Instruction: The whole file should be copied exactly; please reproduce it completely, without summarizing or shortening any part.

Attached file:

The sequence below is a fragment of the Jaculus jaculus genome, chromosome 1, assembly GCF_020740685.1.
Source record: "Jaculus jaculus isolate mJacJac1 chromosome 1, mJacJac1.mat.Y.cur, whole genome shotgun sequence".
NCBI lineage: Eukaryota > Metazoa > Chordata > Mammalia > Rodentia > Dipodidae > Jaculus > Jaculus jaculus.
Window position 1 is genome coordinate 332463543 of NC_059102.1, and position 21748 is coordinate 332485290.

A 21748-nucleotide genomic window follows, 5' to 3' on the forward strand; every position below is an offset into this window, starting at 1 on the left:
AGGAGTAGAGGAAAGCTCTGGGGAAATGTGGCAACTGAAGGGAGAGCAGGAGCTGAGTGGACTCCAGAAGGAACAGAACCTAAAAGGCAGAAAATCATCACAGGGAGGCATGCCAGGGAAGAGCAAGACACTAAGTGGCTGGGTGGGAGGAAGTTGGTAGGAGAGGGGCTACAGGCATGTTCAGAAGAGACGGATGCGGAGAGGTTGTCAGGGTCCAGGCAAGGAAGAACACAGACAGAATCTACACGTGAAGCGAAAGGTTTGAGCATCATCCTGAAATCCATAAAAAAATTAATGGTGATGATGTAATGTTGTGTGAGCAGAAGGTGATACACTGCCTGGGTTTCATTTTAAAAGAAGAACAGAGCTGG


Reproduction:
The sequence below is a fragment of the Jaculus jaculus genome, chromosome 1, assembly GCF_020740685.1.
Source record: "Jaculus jaculus isolate mJacJac1 chromosome 1, mJacJac1.mat.Y.cur, whole genome shotgun sequence".
NCBI lineage: Eukaryota > Metazoa > Chordata > Mammalia > Rodentia > Dipodidae > Jaculus > Jaculus jaculus.
Window position 1 is genome coordinate 332463543 of NC_059102.1, and position 21748 is coordinate 332485290.

A 21748-nucleotide genomic window follows, 5' to 3' on the forward strand; every position below is an offset into this window, starting at 1 on the left:
AGGAGTAGAGGAAAGCTCTGGGGAAATGTGGCAACTGAAGGGAGAGCAGGAGCTGAGTGGACTCCAGAAGGAACAGAACCTAAAAGGCAGAAAATCATCACAGGGAGGCATGCCAGGGAAGAGCAAGACACTAAGTGGCTGGGTGGGAGGAAGTTGGTAGGAGAGGGGCTACAGGCATGTTCAGAAGAGACGGATGCGGAGAGGTTGTCAGGGTCCAGGCAAGGAAGAACACAGACAGAATCTACACGTGAAGCGAAAGGTTTGAGCATCATCCTGAAATCCATAAAAAAATTAATGGTGATGATGTAATGTTGTGTGAGCAGAAGGTGATACACTGCCTGGGTTTCATTTTAAAAGAAGAACAGAGCTGG